Choosing The Right Propane Heater For Your Home
There is nothing like owning your own home. It is not only an experience that comes with a lot of excitement, but it is one that comes with a lot of responsibility. Of course, owning your own home will save you a lot of money in the long run as compared to renting, but as mentioned, there are going to be responsibilities that come along with this newfound freedom and excitement. One such responsibility will be heat. If you live in an area that faces cool temperatures half of the year or year-round, you are going to need an adequate source of heat. While there are many options available, you probably won’t find anything more efficient, reliable, or greener than a propane heater. That being said, one doesn’t just want to do a search for the best propane garage heater and but that one. Sure, it might be a good one, but is it the exact right model for your specific needs?
Consider The Ignition
When searching for the best propane garage heater, you will quickly discover that there are tons of models available. These models not only differ in price, but they differ in size, design, and most importantly functionality. There is more than one way to turn on a propane heater. Some models might comes equipped with manual ignitions, whereas others might offer an automatic ignition. It probably goes without saying that a manual model means that you physically have to get in there and lit the pilot. This can be a problem for anyone that isn’t mechanically inclined. On top of this, there is more to consider. Some models might use electricity to power the ignition system, while others might use batteries.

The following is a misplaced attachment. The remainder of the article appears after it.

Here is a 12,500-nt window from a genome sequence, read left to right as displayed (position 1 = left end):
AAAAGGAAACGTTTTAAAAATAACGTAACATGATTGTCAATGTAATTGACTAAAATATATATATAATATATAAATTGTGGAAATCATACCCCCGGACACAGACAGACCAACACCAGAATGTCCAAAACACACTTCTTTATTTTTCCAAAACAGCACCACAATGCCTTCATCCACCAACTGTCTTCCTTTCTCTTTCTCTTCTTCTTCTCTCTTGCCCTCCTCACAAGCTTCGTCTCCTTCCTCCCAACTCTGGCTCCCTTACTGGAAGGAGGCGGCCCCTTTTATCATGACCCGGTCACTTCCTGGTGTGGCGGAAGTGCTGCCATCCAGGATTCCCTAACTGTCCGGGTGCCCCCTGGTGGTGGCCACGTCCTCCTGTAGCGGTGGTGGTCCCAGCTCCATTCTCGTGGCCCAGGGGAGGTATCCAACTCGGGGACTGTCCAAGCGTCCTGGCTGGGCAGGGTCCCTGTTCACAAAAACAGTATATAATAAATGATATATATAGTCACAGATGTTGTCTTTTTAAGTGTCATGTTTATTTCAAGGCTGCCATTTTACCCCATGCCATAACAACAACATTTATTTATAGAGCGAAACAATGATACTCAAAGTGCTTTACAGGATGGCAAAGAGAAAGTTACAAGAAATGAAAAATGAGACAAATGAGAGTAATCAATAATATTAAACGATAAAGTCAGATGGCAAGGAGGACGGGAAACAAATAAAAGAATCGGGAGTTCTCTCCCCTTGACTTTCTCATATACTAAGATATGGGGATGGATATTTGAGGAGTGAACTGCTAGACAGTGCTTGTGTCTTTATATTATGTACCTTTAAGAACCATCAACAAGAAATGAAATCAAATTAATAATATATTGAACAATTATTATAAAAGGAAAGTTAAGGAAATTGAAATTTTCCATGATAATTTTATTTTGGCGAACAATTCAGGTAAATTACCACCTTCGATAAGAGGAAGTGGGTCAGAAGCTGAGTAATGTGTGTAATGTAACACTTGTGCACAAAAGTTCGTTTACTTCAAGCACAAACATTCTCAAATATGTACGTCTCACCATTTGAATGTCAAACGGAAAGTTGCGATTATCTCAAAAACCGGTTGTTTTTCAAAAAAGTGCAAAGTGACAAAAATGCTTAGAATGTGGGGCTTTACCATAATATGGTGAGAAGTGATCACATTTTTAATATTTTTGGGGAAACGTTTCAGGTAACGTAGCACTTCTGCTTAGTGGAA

There are obviously several benefits and disadvantages that come along with each specific model. Take your time to put in the research and evaluate your specific needs.
Safety Is A Must
There is simply no denying that propane heaters are greener. Propane is not toxic which means that it can be released into the environment without harming the ozone. Of course, this doesn’t mean that they are 100% safe. In fact, you will see tons of reports where people have died from propane heaters. And, this is why you must always consider the safety that the heater offers before investing. Carbon monoxide is probably one of the most dangerous elements of a propane heater. Sure you have an open flame at all times, but carbon monoxide is odorless and can kill you without a single alert. That being said, the best propane garage heater will have an array of safety features. Some models even offer more features than others. Essential features that must be included at tip-off safety switches, high and low-temperature controls, and oxygen sensors. These features will provide you with essential safety. In addition to this, you will always want to make sure that you are going with a heater that is rated for its application.
For instance, if using the heater in an indoor setting, make sure that it is suited for the indoors.
Check The Efficiency
Propane heaters have come a long way over the years. Some models have a high output and will provide ample heat for larger surfaces. Some models will even heater more area than electric heaters. And, they will even do it cheaper. In fact, with some models, it will take electric heaters four times the effort to heat the same amount of surface space. The only downside is that most propane heaters don’t come along with a thermostat. This virtually means that they will run around the clock.
Getting The Right Size
It doesn’t matter if you are shopping for a heater for a bedroom or a full-sized garage, if you want to heat the space efficiently and effectively, you are going to need the right size. Buy one that is too small and you won’t be able to heat the space. Buy one that is too big and you will overheat the space, which will be worse than what you would imagine. Most propane heaters are rated by BTUs and are capable of producing enough heat for the right situations. The only problem is figuring out exactly how many BTUs you need. As a general rule of thumb, you should consider at least 50 to 60 BTUs per square foot of space.